Created under a freak double astrological sign in 2008, Tristate Skindivers’ propitious beginnings were as inauspicious as the group that forged it. The idea originated after a series of failed ventures by its founders who floundered to find their place in a post Macarena world. Tristates’ originator and spiritual advisor was the Reverend Kelly Gillette, aka “Fat Jesus.” Before creating Tristate, he had tried his hand at several vocations. Chilean Rodeo poet was a bust, so he became a man of the cloth… terry cloth to be exact. Originally performing emergency wedding ceremonies and dance floor exorcisms, he was eventually able to secure a location to preach his faith. Although the church was well attended, during the second week in operation the police impounded the van mid-service, surreptitiously ending his ministry. After his spiritual depantsing, Kelly decided to join the Navy Chaplain’s Core, but he was told that his lack of credentials and propensity to wear only a bathrobe in public that the only place for him was with the Navy divers. This brought Kelly to New England where he met John Tolmie and Jason Saiz,
Together, these five founders of Tristate envisioned a fishing club that embraced comradery, environmental conservancy, charity, and a free spirit. It was once noted that Tristate put the “FU” back into fun, although never confirmed. Not happy with the outdated formula put in place by existing clubs, Tristate sought to change the medium by making sure that all who followed were cared for. The first act was to ensure that all competitors had an equal chance to win prizes. No longer would the best divers stuff their basements and garages with dive gear just awaiting the day they would release them onto Ebay or Craigslist. Instead, all would share in the bounty, and no club officer would ever take a prize or accept a “gift”, all donated gear to be given to the people.. a popular concept it turns out. The next area of concern was the question of funds. It was agreed early on that all profits from membership dues and tournaments would go to charity. To date, tens of thousands of dollars have been given to great charities in the local community and beyond. The last, and to us the most vital to anyone in search of membership in any group, was entertainment. Tristate endeavors each year to host events that offer comradery, great eats, and respit from the daily tumult of life. Tristate challenge coins can be found on every continent, so if you are ever presented one in challenge, be prepared or it will be your round, and the Tristate membership is a thirsty one. It is because of these base tenets that Tristate became the biggest spearfishing club on the East Coast of the US (perhaps the nation).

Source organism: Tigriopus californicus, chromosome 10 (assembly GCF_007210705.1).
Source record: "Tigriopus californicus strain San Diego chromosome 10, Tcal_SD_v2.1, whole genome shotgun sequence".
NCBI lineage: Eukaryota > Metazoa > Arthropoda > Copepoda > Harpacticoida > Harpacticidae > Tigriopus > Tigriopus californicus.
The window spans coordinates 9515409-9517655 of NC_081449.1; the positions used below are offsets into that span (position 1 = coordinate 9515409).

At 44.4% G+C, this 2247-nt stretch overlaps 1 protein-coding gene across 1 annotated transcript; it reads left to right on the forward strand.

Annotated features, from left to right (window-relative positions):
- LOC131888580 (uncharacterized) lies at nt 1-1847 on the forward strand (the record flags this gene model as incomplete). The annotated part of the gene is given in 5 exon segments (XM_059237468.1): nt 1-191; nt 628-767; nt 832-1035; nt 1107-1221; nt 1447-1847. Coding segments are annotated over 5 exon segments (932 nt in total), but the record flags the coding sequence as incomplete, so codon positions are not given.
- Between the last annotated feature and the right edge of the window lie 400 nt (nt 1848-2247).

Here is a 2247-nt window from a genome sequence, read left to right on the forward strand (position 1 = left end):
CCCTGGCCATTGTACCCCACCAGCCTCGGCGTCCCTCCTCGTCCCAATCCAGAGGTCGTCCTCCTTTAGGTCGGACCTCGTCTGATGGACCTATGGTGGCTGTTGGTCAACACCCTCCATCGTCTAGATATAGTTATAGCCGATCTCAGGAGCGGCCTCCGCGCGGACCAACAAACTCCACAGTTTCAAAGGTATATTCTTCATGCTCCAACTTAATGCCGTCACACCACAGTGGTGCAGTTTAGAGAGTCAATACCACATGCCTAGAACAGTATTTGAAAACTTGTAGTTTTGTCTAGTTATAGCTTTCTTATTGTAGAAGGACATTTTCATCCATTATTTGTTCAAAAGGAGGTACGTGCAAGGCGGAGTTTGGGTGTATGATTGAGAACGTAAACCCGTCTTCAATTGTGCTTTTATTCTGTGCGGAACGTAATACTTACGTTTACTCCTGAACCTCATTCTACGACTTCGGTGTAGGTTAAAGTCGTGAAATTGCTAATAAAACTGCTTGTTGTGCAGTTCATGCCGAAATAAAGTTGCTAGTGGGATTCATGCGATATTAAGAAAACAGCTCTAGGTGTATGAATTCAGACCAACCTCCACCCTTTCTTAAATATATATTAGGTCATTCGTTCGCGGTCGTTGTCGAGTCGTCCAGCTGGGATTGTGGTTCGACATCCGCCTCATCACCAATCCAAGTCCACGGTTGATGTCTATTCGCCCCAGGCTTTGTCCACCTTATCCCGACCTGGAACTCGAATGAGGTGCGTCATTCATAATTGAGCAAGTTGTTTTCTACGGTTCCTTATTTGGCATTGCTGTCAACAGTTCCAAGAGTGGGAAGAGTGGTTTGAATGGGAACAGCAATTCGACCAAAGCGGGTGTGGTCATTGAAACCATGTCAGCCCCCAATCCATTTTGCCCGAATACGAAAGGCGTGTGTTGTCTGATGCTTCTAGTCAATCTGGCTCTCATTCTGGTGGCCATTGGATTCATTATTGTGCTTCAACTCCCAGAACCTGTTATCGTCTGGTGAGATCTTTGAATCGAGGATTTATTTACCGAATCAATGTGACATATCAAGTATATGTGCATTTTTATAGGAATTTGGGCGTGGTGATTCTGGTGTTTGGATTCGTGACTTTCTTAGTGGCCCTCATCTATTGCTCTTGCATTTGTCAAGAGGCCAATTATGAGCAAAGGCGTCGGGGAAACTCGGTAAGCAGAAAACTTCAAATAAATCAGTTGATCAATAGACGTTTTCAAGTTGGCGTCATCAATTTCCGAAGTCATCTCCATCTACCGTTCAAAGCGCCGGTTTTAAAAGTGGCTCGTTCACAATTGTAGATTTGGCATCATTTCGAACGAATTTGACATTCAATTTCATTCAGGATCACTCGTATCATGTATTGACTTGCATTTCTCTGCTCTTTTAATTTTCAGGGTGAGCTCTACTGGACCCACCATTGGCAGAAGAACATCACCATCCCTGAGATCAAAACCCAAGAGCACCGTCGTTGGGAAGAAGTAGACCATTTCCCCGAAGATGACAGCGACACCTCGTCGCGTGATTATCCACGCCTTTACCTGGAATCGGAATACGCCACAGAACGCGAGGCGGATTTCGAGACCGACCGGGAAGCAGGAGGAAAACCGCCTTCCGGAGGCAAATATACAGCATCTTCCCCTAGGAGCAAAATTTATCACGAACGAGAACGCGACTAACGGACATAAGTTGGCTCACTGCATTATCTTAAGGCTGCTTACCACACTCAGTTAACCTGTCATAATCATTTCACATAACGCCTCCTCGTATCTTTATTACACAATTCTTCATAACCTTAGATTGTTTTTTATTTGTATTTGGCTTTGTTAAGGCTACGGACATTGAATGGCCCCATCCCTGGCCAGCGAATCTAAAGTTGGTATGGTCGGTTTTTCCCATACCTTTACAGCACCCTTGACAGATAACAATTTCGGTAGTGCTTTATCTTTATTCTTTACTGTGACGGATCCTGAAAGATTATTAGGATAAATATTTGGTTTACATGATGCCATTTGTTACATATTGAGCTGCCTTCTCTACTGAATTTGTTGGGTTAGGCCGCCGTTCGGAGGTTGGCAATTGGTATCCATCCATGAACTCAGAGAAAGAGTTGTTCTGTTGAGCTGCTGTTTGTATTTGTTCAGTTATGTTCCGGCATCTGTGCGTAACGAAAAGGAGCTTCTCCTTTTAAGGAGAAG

Once the foundations of the club had been established, thus ended the first age of Tristate. In 2015, the officers of the club, seeing a need to engage the youth of New England, sought a younger leadership in Mike Landau and Mike Meyers. Mike and Mike took Tristate into the digital age. By utilizing the magic of social media to reach out to the masses who were unavailable to the printing press-esque methods of the founders (they tried to explain it to the old leadership, but in the end, from frustration, just told is it was magic). Through their hard work, Tristate’s membership swelled to 161 members, making it one of the largest club in the US. Since then, under the able directions of Josh Brouwer, Tristate has added The Tristate Leaderboard that awards prizes for all speared species in New England,12 species with 24 chances to win and by far the most forward thinking concept to be added to the sport nation-wide, and the most well attended diving medium in New England. Now, as the sun sets on the second age of Tristate, Josh Brouwer will take the reigns as president, ably assisted by Mitchell Belanger (the Sampson of NE diving). Together they will collaborate to bring new ideas to New England spearfishing.